Bandwagoneering: White Manhattan

Talking to bartenders, reading blogs, I’ve noticed a trend rising over the last several months: you take a classic whiskey cocktail, such as the Manhattan or the Sazerac, and you swap in an unaged (“white”) whiskey for the brown stuff. If you’re not familiar with white whiskies, they’re nothing more than unaged whiskies that have never seen a barrel. Spirits straight from the still, and cut with water (in most cases). You can say they’re like moonshine, but the key point here is that moonshine by definition is illegal. As my friend Matthew Rowley wrote, “If you can you buy it in liquor stores, it’s not moonshine.” (For more information: Simonson, Clarke, Cecchini, Rowley)

Legal white-dog whiskies, as the unaged stuff is called, aren’t exactly new to the market. I tasted some at Tales of the Cocktail in 2008. But they’ve been slowly gaining ground among bars and consumers since then and started making their way onto cocktail menus. As I mentioned above, one popular way is to replace the brown spirit in a classic whiskey drink with a white. I wanted to riff on this, but instead of using a white dog, I chose Bols Genever. It’s a favorite in our household, a malty botanical spirit that’s the precursor to modern gin. Bols tastes uncannily like whiskey, so I thought it would play well in this type of preparation. I tried a couple of different ideas–one using Carpano Antica vermouth–to re-create the Manhattan cocktail, but this is the one we liked best.

Nieuw Amsterdam

Stir, squeeze on lemon peel, discard peel.

Nieuw Amsterdam

photograph © Jennifer Hess

ToTC 2010: Tentative Schedule

Next week brings the 2010 edition of Tales of the Cocktail in New Orleans, and I thought I’d run down some of the events I’m planning to attend. My calendar’s booked pretty solid this year, although I have a bit of downtime near the beginning. I booked my sessions back in March, when I was a working bartender, so bear in mind that some of my choice had a lot to do with bringing cocktail ideas back to a restaurant bar. I could be upset about that, but as John Lennon wrote, “Life is what happens to you while you’re busy making other plans.”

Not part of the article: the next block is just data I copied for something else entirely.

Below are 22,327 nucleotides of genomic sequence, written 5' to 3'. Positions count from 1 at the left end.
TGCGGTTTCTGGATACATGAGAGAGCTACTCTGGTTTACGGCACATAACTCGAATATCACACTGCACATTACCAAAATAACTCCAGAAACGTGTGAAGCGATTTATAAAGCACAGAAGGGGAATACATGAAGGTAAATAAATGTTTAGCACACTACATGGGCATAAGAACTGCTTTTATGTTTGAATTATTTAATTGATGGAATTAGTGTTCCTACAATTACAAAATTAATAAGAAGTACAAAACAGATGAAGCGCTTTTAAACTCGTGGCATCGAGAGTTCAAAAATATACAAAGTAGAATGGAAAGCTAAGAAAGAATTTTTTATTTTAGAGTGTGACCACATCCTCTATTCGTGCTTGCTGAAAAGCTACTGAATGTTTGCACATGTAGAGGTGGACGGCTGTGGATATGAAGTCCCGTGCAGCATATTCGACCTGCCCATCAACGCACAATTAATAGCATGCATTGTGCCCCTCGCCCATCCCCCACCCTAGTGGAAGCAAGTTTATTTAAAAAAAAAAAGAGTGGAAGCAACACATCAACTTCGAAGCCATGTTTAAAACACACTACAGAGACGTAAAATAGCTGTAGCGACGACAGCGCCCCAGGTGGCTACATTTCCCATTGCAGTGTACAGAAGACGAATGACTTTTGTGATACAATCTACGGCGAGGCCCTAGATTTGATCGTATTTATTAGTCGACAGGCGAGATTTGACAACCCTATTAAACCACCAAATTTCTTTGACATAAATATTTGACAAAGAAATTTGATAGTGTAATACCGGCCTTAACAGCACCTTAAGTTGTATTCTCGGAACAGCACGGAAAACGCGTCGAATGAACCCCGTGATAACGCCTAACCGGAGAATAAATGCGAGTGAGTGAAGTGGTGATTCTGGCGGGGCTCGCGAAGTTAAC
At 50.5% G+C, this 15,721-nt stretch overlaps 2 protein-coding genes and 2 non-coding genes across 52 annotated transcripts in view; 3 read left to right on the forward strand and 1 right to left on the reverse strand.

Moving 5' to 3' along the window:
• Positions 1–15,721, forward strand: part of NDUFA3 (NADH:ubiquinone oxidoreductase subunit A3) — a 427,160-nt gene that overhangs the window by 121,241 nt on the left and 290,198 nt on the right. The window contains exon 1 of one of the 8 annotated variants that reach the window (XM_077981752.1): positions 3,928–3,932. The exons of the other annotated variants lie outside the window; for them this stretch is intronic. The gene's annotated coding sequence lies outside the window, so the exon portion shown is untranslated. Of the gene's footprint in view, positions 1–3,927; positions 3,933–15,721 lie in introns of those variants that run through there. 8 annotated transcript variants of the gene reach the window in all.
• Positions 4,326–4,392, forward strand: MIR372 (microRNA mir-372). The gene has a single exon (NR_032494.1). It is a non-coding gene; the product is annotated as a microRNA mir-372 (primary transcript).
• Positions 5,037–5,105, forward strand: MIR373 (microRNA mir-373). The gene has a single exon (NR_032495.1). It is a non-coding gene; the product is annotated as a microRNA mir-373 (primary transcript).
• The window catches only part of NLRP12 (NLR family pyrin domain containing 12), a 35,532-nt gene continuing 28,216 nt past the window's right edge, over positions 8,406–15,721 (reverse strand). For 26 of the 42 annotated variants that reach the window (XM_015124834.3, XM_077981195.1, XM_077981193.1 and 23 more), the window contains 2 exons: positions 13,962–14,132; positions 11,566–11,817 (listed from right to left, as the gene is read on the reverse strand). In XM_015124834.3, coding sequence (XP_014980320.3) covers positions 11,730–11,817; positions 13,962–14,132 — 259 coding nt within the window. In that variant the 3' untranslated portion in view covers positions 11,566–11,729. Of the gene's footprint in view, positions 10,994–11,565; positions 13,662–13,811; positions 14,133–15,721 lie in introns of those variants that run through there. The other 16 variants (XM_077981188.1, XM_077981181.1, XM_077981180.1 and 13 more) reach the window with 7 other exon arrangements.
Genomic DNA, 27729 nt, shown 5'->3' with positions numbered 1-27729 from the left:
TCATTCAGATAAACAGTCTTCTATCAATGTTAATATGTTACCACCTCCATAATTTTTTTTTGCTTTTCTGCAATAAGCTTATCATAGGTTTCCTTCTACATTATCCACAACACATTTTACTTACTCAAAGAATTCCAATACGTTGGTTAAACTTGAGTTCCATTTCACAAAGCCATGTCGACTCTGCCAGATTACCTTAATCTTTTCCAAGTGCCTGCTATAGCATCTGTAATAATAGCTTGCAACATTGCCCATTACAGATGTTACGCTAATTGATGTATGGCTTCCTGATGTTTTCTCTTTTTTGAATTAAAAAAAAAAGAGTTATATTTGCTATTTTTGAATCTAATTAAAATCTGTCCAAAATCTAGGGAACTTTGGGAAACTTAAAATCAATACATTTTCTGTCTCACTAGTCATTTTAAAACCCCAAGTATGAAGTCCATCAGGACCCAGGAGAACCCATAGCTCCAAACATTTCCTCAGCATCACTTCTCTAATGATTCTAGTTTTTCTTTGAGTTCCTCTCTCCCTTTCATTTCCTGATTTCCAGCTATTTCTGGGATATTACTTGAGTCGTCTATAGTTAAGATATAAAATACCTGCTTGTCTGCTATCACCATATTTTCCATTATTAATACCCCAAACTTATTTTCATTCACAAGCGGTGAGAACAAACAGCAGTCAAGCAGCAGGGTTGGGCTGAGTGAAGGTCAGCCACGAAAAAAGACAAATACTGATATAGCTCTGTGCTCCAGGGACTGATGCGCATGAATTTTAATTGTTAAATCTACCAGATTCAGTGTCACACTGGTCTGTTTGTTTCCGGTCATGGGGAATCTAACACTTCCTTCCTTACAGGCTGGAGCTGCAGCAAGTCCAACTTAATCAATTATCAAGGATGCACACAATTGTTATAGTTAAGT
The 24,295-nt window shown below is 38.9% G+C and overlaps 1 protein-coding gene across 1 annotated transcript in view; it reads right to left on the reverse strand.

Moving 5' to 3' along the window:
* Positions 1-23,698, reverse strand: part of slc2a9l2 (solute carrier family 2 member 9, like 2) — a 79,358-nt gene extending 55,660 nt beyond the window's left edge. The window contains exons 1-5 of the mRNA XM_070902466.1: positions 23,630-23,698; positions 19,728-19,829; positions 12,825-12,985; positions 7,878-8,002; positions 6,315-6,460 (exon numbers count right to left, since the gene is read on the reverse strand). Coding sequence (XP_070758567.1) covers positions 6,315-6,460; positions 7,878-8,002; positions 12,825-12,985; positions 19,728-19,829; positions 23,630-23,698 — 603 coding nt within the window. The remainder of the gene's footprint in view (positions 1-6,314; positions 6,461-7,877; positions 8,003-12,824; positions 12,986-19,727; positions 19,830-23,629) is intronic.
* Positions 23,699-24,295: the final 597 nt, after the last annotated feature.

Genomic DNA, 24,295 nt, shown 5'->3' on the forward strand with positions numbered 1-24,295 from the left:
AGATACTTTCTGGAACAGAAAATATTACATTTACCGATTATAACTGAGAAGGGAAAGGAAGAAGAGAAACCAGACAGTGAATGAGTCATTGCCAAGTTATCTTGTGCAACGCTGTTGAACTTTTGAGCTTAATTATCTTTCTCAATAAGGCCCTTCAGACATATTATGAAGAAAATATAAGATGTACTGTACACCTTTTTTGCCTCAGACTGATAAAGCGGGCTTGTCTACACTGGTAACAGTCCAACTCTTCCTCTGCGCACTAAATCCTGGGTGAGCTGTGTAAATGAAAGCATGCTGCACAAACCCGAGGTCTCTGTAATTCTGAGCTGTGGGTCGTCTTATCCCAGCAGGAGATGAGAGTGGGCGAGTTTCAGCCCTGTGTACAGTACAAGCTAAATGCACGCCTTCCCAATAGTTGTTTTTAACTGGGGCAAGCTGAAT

Onward. Some of this is subject to change. Most of the seminars are solid, but I might try to move one or two around if I can.

Two years ago, I arrived on Wednesday and left Sunday morning, thus missing one of the seminars I was most interested in, St. John Frizell‘s look at the life of Charles Baker. (He adapted his talk into an article for the Summer 2008 issue of Oxford-American magazine, fortunately, and the text of the piece is online at St. John’s website.) This year, I’m staying through Sunday and leaving Monday morning, also ass-early. Look for my bleary-eyed mug at MSY.


  • Get up ass-early for a 6:30 flight from Providence to O’Hare. After an hour-and-a-half layover, it’s off to Louis Armstrong Airport.
  • Cab to the Hotel Monteleone, where I’ll be crashing out for the week.
  • Probably grab a po-boy and then hit the Tales Tuesday Tasting at d.b.a. that afternoon, which I’m eager to do. I love the d.b.a. bar in New York’s East Village. I would sometimes take an afternoon off work and repair to d.b.a.’s patio with a beer, a good book, and a cigar. I’ve never been to the NOLA d.b.a., and I’m looking forward to it.
  • Then, it’s back to the Quarter for the Tales Blogger reception. Then dinner, somewhere. Not sure yet.


  • First up, one of my working-bartender choices: Liquid Disc Jockey – Controlling the Flow of Any Room. I will probably try to switch out of this, maybe attend Camper English’s seminar on presentations which is at the same time.
  • Next up, the Beefeater Welcome Reception. The 2008 version was off the charts in terms of the amount of food served, so I plan to stuff the heck out of my face.


  • Busy, busy, busy. First up, Botanical Garden, Charlotte Voisey’s look at the use of botanicals in distillation. Another event chosen to enhance my skills behind the bar. This one, though, I’ll keep because it sounds great, even to someone who’s “just” a writer/blogger. Using seasonal herbs and other ingredients in cocktails is my “beat” at Edible Rhody, so I hope to learn a lot that I can bring to the magazine.
  • Then, At Full Sail, the look at overproof spirits with Audrey Saunders and Eric Seed. This one will be popular, I know.
  • After that, Umami in Cocktails, moderated by my friend Darcy O’Neil. Again, a professional-bartender choice, but again, one I’ll keep because I like the topic and it’ll give me writing ideas.
  • Then, another private event, one I hope to be writing about post-Tales.